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The ASSETS project is being administered in two main ways; the general bursary fund that provides upto70% of school fees and a child sponsorship scheme for the exceptionally needy students. Providing 70 percent of the school fees is a huge relief to most students whose parents can comfortably raise the rest. Some of the children however hail from extremely challenged families, while some do not have any. This therefore calls for an exception in the amount of money we pay as scholarships (bursaries) in such instances thus we had to think of some other new ways of fundraising for the ASSETS program. The dinner was relatively rewarding as we raised Ksh42,100/=

The ASSETS project is actually a package for the whole family as almost everyone has a story to tell about how A Rocha Kenya through its well targeted project has changed their lives. You love the Environment! You are a friend of A Rocha!  You can support our work especially the ASSETS project. We are currently on a fund drive to sustain this project. Our target is to raise Ksh3,000,000/$30,000/GBP22,000 to be able to keep hundreds of the beneficiaries of this project in school next year. Any amount will play a huge role in sending a child back to school and putting a smile in everyone’s face.

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FARMING GOD’S WAY WITH THE LOCAL COMMUNITIES

A Rocha Kenya offers a great opportunity for conservation awareness and action to the community living around Arabuko-Sokoke Forest and Mida Creek. Constant involvement and encouragement of the members of Muvera WA ASSETS is crucial to keep the interest of the community in conservation. Tree nursery management, tree planting and use of farming God’s way methods in their farms is very key.

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Farming Gods Way is a farming practice that has proven to be productive in places where it has been practiced, in fact it is a method that borrows insights from how GOD Himself being the First farmer does ‘’Farming ‘’ as observed from what happens in the forest where so many litters of leaves decay to provide the land with the best ever nutrients for plants to grow well. At Gede we have the FGW demonstration plot aiming at imparting knowledge to people that we work with so that they replicate this to their farms. The outcome from the plot is extremely encouraging, the crops that were grown from the FGW demo sites were healthy and its yields were extremely high that we have been selling the produce and the money proceeds to the ASSETS different programs.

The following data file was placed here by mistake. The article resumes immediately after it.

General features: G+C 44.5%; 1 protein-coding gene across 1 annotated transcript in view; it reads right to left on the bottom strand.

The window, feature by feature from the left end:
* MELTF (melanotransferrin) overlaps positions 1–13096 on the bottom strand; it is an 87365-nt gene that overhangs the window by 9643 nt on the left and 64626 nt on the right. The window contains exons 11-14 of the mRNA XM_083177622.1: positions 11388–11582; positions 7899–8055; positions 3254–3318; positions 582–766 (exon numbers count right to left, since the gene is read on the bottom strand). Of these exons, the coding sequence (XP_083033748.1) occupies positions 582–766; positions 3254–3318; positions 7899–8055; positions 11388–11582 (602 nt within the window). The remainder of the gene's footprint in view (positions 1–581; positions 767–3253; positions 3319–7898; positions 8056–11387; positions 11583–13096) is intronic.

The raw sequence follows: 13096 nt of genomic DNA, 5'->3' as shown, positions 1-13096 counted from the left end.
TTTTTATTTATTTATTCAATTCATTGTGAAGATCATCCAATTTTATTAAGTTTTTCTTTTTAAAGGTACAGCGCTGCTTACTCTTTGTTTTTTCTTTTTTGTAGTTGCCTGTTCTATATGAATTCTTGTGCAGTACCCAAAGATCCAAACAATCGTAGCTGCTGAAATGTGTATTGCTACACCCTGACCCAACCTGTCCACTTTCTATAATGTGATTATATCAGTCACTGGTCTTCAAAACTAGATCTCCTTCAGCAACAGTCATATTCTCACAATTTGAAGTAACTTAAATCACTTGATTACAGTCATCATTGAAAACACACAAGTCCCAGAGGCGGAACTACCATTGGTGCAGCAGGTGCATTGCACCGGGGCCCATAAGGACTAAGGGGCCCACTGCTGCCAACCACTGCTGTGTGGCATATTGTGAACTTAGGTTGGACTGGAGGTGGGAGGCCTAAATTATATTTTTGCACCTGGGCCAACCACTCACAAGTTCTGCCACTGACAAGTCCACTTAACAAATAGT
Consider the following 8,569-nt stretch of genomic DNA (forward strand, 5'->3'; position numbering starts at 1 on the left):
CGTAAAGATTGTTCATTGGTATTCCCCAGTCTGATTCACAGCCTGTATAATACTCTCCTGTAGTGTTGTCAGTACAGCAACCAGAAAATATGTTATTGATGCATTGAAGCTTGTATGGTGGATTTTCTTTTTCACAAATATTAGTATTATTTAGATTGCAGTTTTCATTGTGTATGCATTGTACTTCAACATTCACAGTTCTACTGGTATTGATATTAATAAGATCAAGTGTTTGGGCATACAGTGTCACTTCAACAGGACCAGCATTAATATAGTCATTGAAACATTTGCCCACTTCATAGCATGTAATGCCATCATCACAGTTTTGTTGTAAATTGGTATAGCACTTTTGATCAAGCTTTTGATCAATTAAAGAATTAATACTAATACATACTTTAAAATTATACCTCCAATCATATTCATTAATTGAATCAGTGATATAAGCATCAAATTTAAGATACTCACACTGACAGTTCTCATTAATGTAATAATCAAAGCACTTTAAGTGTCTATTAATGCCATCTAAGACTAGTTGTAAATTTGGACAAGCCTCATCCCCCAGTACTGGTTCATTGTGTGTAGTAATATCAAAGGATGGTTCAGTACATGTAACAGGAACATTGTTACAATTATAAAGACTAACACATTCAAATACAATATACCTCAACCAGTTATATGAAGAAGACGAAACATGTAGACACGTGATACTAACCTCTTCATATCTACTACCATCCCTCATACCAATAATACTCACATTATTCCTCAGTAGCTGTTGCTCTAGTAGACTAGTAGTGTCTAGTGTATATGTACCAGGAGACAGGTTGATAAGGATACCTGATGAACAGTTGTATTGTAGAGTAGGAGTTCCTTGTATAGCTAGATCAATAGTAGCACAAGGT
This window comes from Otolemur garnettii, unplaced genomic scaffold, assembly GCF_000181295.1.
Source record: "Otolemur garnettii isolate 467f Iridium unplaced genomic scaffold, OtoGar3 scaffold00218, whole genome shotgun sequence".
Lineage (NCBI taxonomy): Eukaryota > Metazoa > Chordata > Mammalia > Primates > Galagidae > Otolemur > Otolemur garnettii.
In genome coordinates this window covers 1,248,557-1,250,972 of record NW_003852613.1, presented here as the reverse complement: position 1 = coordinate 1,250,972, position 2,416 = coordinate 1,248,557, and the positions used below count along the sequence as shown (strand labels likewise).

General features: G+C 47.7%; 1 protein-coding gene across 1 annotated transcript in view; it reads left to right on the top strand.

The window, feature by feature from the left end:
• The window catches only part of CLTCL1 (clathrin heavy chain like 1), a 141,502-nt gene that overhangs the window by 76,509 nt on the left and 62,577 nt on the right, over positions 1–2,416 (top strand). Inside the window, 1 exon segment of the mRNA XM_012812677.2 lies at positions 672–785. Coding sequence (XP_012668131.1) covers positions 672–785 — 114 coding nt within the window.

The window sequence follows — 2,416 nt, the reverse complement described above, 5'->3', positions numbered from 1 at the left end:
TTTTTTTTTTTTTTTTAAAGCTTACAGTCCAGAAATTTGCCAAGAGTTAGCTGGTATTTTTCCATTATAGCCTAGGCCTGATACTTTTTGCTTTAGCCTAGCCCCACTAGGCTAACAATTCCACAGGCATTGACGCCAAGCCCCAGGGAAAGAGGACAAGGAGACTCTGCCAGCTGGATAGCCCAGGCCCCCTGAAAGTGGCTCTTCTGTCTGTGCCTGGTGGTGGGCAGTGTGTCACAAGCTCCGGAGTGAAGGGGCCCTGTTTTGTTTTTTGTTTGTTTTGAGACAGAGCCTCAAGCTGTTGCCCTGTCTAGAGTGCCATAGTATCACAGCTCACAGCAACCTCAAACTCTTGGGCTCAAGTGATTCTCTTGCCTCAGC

With these results in mind we have extended the plot to accommodate other crops that were initially not kept in the demo site. We have increased nine plots so that we can grow other types of crops that are on demand, such as spinach, onions, dania and carrots among others.

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Apart from all these, farming God’s way trainings will soon be introduced to our target audience so that everyone is well aware of all the benefits and importance of FGW. As it has proven to be more and more productive, Farming God’s Way is bringing hope to farmers in Dakatcha. Mr Stephen Moneni is slowly reaping the benefits after two seasons of practice. ‘It is amazing that I didn’t have to weed my plot during the second season’, he says, ‘and the difference between the plot and the rest of the farm is evident, I am pleased’. Having been a strict maize farmer, Stephen has now diversified his crops and made compost for his farm in a bid to increase his yields.DSCN1134

 

IN THE WORDS OF A SUMMER FIELD COURSE VOLUNTEER

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Rebecca Eastwood, a  summer field course volunteer from The United Kingdom, who stayed for a month and got to participate in the various  activities carried out by A Rocha Kenya. Below is her story.

“It’s been a great experience for the past four weeks and we’ve had the opportunity to work on so many different projects which have been a major eye opener in terms of conservation. On Saturday 18/07/2015, we visited Kuvuka community plot in Gede where we learned about the   ASSETS programme and Farming God’s Way.

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It is amazing how one can practice sustainable farming on a small plot of land. For each crop, there were two plots, one depicting normal farming and the other one depicting Farming God’s Way. The key difference was that for Farming God’s Way, mulch was used to conserve the soil moisture and to suppress the growth of weeds and compost used as an organic fertilizer. The purpose of this plot is to demonstrate to the  local people how farming sustainably can produce healthier crops with higher yields than normal farming, whilst being friendly to the environment in both  short and long term. Having completed the short tour, we were set to  harvest the maize.